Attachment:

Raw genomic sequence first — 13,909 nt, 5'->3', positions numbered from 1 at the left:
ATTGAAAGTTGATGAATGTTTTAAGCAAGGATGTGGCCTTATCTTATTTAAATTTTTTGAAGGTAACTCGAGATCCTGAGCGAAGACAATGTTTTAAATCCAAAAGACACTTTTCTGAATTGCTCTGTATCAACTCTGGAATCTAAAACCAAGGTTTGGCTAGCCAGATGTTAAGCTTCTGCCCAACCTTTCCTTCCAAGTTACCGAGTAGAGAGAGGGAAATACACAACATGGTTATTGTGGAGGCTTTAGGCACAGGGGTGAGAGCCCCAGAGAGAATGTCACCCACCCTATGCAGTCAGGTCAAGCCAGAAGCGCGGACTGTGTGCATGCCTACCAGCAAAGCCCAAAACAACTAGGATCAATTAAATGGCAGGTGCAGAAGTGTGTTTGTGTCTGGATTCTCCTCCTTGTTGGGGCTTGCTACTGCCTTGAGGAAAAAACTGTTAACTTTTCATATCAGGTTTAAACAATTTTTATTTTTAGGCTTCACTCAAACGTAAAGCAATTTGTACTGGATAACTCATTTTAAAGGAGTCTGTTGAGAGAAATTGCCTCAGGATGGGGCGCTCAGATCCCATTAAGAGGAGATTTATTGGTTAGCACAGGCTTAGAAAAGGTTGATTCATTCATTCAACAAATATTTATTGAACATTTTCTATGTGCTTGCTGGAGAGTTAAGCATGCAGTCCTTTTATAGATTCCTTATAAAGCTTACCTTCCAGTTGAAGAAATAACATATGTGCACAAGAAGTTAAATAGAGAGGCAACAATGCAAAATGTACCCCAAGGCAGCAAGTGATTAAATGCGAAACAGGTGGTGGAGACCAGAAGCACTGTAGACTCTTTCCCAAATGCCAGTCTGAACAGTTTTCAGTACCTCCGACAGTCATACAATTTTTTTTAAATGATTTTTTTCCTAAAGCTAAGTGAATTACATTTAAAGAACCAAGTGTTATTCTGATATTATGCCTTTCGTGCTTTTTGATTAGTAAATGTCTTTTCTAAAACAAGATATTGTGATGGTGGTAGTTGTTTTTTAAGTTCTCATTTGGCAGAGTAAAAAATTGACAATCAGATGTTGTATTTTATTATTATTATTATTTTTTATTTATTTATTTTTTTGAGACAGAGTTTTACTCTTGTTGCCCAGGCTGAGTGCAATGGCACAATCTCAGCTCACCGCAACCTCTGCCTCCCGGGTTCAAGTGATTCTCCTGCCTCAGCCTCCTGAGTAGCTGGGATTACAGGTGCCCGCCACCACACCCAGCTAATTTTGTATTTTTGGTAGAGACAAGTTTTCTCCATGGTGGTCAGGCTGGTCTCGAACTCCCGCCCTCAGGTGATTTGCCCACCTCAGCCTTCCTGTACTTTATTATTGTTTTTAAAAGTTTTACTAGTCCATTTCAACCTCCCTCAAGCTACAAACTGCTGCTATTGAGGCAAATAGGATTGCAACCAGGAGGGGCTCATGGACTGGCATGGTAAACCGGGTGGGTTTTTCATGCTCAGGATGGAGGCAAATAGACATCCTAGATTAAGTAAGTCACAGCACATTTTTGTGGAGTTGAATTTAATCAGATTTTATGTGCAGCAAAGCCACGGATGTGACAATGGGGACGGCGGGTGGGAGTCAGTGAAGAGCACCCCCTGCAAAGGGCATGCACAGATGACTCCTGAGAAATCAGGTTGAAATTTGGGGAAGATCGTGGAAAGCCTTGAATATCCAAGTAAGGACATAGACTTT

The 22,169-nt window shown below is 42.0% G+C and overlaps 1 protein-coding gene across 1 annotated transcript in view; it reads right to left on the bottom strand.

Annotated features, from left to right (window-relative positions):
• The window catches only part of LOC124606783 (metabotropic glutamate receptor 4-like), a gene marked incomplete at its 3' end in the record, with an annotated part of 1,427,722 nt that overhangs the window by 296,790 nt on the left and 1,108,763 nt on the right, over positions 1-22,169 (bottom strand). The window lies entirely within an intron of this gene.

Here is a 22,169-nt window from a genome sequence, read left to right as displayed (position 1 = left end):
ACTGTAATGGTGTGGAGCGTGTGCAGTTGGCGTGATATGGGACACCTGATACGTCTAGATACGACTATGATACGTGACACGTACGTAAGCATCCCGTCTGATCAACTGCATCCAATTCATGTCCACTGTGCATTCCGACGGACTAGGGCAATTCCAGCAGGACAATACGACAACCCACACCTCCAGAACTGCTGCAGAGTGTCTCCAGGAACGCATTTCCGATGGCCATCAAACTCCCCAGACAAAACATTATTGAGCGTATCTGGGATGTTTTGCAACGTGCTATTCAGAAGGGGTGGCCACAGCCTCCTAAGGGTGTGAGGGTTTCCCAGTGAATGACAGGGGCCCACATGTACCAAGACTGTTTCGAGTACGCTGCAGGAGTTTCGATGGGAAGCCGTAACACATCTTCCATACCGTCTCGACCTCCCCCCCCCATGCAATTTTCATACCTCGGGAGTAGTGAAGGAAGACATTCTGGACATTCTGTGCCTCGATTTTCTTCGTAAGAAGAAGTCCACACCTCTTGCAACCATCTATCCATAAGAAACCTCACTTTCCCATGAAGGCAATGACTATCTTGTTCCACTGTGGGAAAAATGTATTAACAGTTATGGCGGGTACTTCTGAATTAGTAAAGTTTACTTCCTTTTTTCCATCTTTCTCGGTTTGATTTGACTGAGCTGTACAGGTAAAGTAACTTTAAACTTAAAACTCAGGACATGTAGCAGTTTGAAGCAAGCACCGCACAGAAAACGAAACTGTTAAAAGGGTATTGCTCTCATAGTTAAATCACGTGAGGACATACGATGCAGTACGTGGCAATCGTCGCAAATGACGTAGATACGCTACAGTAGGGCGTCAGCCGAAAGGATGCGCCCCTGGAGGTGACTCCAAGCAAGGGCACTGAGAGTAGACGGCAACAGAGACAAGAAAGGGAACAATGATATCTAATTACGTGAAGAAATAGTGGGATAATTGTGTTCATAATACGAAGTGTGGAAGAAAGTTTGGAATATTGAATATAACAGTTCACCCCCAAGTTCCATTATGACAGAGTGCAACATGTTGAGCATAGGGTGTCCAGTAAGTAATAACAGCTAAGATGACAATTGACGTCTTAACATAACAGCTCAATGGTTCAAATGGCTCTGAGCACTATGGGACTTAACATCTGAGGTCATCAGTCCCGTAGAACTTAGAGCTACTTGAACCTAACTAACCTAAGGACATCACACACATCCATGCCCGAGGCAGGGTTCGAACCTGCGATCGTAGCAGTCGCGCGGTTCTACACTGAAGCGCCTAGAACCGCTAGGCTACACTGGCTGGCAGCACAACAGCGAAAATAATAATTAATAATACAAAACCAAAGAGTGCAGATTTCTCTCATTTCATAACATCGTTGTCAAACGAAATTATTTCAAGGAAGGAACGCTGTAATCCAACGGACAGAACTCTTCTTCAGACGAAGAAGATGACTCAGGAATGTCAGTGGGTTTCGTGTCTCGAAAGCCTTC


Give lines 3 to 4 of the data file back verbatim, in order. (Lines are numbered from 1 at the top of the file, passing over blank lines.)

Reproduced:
The 22,169-nt window shown below is 42.0% G+C and overlaps 1 protein-coding gene across 1 annotated transcript in view; it reads right to left on the bottom strand.

Annotated features, from left to right (window-relative positions):